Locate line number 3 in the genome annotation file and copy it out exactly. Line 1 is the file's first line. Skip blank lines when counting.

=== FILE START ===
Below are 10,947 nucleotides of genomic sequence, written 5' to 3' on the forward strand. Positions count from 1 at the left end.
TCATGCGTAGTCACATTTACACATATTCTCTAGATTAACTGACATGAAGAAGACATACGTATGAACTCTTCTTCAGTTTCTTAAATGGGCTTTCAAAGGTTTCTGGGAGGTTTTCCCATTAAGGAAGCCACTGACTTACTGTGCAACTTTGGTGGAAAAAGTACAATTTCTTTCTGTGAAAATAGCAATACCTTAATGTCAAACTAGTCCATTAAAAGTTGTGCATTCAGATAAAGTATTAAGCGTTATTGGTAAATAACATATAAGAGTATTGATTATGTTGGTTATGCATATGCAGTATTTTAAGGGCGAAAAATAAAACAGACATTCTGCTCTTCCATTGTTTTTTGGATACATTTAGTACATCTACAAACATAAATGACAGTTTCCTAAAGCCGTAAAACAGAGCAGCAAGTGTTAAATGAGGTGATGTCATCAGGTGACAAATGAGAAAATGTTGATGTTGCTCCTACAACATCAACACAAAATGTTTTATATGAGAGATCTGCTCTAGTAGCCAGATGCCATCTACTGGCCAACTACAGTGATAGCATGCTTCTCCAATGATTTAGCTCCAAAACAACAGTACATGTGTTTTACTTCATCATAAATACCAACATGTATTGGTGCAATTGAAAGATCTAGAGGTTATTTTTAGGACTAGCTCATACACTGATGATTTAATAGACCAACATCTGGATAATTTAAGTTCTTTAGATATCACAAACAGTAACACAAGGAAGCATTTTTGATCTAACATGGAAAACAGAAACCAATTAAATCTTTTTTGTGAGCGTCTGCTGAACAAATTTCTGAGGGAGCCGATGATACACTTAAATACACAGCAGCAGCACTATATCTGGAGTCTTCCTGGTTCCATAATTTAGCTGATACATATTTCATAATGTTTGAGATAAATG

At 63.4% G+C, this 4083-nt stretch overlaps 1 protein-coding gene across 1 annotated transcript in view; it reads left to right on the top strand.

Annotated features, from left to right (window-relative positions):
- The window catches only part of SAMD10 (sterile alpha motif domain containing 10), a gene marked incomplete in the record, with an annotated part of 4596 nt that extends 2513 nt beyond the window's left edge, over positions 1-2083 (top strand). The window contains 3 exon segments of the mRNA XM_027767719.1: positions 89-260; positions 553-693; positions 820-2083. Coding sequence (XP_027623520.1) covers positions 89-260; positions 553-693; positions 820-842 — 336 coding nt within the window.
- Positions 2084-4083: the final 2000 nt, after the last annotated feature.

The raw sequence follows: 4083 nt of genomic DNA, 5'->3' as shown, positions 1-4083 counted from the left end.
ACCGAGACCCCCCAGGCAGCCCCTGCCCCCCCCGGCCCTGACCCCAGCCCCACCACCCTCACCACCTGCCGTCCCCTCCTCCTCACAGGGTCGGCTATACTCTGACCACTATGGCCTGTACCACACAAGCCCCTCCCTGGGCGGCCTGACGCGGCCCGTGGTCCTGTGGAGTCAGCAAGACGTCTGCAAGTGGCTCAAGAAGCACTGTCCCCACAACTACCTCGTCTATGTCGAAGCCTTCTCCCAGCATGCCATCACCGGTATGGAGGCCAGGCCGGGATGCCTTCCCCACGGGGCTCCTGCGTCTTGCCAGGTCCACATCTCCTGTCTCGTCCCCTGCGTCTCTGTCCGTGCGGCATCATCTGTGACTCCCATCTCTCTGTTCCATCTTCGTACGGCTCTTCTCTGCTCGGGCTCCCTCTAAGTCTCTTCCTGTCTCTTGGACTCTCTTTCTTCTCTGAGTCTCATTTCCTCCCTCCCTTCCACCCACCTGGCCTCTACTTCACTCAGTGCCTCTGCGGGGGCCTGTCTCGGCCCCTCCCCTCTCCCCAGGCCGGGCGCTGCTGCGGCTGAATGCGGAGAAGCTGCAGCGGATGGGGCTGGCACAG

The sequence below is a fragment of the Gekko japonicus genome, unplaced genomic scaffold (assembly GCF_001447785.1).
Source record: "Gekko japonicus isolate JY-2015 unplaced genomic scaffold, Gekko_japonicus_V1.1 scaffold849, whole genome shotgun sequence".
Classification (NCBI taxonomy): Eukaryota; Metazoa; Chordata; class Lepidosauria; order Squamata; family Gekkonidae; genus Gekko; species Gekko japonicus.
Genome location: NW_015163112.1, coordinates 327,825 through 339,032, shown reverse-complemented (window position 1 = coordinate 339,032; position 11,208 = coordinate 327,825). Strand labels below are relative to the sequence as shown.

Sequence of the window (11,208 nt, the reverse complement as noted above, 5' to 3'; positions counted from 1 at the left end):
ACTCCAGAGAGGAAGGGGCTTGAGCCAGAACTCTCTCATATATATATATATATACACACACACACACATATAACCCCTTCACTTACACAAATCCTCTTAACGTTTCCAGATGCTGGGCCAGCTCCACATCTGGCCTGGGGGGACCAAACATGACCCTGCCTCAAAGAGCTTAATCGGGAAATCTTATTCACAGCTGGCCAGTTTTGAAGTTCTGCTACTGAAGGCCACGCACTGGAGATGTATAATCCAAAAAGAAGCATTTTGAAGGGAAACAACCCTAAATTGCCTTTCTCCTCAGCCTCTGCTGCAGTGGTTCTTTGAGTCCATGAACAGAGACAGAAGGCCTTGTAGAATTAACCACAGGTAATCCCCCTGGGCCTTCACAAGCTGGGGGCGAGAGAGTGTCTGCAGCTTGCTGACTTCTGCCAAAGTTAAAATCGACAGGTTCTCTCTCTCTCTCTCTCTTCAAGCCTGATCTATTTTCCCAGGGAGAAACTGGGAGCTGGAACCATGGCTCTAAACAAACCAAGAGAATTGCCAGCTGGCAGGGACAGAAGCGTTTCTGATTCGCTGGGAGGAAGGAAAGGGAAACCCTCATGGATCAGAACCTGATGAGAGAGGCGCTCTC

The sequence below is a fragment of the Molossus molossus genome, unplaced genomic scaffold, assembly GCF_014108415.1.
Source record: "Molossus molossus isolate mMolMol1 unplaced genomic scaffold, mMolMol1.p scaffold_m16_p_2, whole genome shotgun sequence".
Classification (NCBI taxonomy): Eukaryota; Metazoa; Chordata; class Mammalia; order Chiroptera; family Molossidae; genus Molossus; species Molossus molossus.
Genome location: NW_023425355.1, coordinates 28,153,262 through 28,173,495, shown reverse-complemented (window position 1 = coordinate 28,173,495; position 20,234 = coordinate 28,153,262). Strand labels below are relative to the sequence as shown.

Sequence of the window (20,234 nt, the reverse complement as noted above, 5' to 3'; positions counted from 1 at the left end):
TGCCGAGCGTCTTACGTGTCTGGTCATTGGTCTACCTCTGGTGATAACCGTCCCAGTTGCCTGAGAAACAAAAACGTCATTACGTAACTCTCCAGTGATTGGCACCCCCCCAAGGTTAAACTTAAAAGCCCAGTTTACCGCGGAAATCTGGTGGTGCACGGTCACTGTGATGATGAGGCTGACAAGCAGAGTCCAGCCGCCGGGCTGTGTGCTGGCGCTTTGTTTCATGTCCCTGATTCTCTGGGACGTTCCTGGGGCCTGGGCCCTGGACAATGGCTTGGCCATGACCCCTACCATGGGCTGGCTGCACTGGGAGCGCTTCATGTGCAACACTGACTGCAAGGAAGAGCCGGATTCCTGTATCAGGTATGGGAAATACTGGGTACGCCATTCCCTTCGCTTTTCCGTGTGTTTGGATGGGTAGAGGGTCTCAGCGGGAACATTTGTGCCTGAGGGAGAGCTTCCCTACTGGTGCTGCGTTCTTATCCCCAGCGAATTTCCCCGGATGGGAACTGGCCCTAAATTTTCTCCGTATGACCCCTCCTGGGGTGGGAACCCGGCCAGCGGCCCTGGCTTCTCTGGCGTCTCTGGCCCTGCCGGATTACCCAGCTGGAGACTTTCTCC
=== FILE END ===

At 63.4% G+C, this 4083-nt stretch overlaps 1 protein-coding gene across 1 annotated transcript in view; it reads left to right on the top strand.